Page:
Melissa Lindsay, co-owner of Pimlico Interiors
the DESIGNER In September 2019, after eighteen years in New Canaan, Pimlico Interiors (pimlicointeriors.com) moved to Westport. It was time for a change, which is something most homeowners know all about. Refreshing the design of one’s home is not only invigorating, it also introduces changes that make for better, more efficient living. The firm settled into its comfy new nest at 1300 Post Road East, itself nestled among like-minded design aficionados: bird. salon, Kohler, Surface of Westport and Lars Bolander. Pimlico’s co-owners, Jill Kakaletris and Melissa Lindsay, team up to offer a full range of design services, from full-scale construction to reworking existing spaces. Having just been through the process themselves, as well as having helping countless clients decide what changes are needed, they offer advice learned from experience. WHEN TO DECORATE versus renovate? The single most important question to
ask is: Are your interior spaces functional for modern living? An expansive open floor plan in your kitchen and/or main living space is essential for today’s living. So this may mean taking down some walls and reconfiguring interior spaces. Renovating is a larger project to undertake but worth the investment to update your spaces to modern living. However, many rooms can dramatically transform with a decorating facelift. There may be an architectural element that is less than desirable— think an unappealing vanity or countertop—that can become less noticeable with a strong decorating plan. Paint and lighting can do wonders! We recently updated a butler’s pantry by painting all the stained wood cabinetry a rich deep taupe. We added antique mirror backsplash, new cabinetry hardware and a beautiful light fixture. The space was completely unrecognizable from its prior dated self. A seasoned interior designer will provide you direction on where it’s worthwhile to renovate and where in your home decorating can achieve more change than you may have expected.” —Melissa Lindsay
Brad DeMotte, R.A., owner of DeMotte Architects
Mar Jennings of Mar Jennings Real Estate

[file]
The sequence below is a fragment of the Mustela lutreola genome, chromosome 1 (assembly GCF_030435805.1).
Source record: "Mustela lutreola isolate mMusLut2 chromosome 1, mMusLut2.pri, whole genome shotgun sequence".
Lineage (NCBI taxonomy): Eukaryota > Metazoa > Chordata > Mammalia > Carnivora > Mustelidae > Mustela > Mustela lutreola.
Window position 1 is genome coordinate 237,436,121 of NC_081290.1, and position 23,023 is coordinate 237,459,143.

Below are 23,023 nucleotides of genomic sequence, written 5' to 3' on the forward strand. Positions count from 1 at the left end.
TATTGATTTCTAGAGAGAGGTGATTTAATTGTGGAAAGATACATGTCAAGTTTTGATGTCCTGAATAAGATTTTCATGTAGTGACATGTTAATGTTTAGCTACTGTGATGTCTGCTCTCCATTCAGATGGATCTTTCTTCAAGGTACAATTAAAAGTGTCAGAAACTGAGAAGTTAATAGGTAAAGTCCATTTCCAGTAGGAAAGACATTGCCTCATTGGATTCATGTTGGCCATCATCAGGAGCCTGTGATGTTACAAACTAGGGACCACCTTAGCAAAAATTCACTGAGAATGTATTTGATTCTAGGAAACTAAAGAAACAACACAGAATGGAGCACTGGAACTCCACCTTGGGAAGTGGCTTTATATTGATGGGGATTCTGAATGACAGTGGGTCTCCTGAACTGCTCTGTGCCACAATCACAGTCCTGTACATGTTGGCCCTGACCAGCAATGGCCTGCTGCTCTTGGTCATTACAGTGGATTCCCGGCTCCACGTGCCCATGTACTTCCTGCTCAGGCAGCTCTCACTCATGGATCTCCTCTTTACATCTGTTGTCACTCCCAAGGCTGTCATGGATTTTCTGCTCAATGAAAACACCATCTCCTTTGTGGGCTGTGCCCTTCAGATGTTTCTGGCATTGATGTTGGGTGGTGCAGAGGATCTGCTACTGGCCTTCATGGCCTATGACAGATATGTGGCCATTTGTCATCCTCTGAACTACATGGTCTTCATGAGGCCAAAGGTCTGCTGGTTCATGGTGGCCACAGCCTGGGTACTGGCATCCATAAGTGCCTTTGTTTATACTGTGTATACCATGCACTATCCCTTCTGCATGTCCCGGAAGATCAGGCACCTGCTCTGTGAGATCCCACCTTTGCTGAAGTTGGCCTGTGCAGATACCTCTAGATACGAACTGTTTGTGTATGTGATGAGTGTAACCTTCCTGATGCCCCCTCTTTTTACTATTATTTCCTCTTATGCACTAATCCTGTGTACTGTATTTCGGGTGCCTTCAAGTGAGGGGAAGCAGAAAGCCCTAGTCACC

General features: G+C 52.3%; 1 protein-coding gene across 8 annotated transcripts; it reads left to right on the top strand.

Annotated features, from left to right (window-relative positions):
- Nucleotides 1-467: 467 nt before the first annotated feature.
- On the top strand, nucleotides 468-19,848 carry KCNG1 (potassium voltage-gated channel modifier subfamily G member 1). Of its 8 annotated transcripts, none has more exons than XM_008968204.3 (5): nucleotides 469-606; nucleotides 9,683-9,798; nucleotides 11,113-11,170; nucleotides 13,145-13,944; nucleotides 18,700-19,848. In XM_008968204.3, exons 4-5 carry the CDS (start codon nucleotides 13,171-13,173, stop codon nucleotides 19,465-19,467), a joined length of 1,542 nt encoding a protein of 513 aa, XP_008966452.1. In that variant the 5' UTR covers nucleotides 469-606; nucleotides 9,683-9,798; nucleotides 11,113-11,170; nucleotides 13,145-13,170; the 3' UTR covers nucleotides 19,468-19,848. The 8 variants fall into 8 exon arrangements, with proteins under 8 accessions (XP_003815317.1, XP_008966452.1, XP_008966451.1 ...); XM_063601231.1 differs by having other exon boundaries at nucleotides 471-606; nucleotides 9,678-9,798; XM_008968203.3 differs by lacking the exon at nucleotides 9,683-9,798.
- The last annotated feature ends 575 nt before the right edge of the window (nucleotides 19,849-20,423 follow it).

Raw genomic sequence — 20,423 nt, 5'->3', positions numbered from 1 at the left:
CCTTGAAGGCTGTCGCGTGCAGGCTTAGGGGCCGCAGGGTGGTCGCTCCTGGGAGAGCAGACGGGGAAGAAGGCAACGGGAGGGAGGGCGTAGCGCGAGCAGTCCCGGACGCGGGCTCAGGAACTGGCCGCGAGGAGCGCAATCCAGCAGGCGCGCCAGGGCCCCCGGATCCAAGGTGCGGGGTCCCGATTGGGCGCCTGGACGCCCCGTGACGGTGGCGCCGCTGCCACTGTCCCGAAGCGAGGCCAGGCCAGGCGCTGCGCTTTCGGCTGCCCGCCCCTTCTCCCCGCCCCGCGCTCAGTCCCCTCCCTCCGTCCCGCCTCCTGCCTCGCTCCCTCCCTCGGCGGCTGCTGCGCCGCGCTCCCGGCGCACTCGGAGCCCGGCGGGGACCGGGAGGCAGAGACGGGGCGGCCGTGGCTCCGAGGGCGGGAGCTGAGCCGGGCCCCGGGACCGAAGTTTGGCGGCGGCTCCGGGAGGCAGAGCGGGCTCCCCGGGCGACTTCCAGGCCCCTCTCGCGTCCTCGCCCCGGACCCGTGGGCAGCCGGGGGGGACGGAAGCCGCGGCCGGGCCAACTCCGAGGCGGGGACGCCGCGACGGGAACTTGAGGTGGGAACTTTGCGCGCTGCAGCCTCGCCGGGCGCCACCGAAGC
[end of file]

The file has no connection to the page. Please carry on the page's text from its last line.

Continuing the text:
above: Making a modern kitchen work for a charming 1916 cottage westportmag.com
above: The renovation provides extra living space.
the ARCHITECT While you may have a plan in mind, flexibility might be the trick for success. Take, for example, a local cape replaced with a Colonial. The owners intended to add a second floor, but then talked about higher ceilings on the first floor. The project took a new direction, and Brad DeMotte and his team at DeMotte Architects (demottearchitects. com) were soon drawing up a new 7,000-square-foot dream home with an impressive front porch. The kitchen, breakfast and family rooms are tucked away in the rear of the house to take advantage of the southern exposure, the second floor has a master suite and three big bedrooms, and the main stairway extends dramatically. They’re living large and loving it. THE DECISION TO BUILD a new house came very early in the process—at our first meeting, I believe. In general, when you have a one-story house and would like to remove the roof and build a second-story addition, that typically means that all of the
JENNINGS HEADSHOT COURTESY OF S&J MULTIMEDIA LLC; PIMLICO ROOM BY JANE BEILES; LINDSAY BY SHE SNAPS PHOTOGRAPHY, JENNIFER MARRELLI, DEMOTTE IMAGES, CONTRIBUTED
t’s that time. The house is feeling a bit tight or the layout is awkward. Something has to give. But is it a matter of redesigning a room or the whole house; remodeling it; or simply packing up and moving into a new place? Before you pick up a hammer or start scanning local real estate listings, read what local home pros advise.